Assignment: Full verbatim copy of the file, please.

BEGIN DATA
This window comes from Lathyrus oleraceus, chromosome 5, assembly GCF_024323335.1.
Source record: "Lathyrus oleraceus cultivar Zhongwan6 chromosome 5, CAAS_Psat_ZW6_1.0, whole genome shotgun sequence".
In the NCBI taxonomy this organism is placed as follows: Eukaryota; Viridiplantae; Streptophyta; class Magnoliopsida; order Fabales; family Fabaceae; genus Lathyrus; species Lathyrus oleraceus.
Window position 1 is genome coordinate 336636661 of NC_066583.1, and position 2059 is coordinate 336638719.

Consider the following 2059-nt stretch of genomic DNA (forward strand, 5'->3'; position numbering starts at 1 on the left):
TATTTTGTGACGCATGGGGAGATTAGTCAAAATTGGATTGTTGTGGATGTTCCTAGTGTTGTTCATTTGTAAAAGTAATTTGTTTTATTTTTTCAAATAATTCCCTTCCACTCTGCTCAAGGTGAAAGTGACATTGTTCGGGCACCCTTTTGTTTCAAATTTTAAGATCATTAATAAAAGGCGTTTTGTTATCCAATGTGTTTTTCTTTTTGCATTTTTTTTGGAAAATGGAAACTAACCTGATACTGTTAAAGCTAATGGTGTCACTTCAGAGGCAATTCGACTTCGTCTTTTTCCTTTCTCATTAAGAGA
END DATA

This window comes from Lathyrus oleraceus, chromosome 5, assembly GCF_024323335.1.
Source record: "Lathyrus oleraceus cultivar Zhongwan6 chromosome 5, CAAS_Psat_ZW6_1.0, whole genome shotgun sequence".
In the NCBI taxonomy this organism is placed as follows: Eukaryota; Viridiplantae; Streptophyta; class Magnoliopsida; order Fabales; family Fabaceae; genus Lathyrus; species Lathyrus oleraceus.
Window position 1 is genome coordinate 336636661 of NC_066583.1, and position 2059 is coordinate 336638719.

Consider the following 2059-nt stretch of genomic DNA (forward strand, 5'->3'; position numbering starts at 1 on the left):
TATTTTGTGACGCATGGGGAGATTAGTCAAAATTGGATTGTTGTGGATGTTCCTAGTGTTGTTCATTTGTAAAAGTAATTTGTTTTATTTTTTCAAATAATTCCCTTCCACTCTGCTCAAGGTGAAAGTGACATTGTTCGGGCACCCTTTTGTTTCAAATTTTAAGATCATTAATAAAAGGCGTTTTGTTATCCAATGTGTTTTTCTTTTTGCATTTTTTTTGGAAAATGGAAACTAACCTGATACTGTTAAAGCTAATGGTGTCACTTCAGAGGCAATTCGACTTCGTCTTTTTCCTTTCTCATTAAGAGA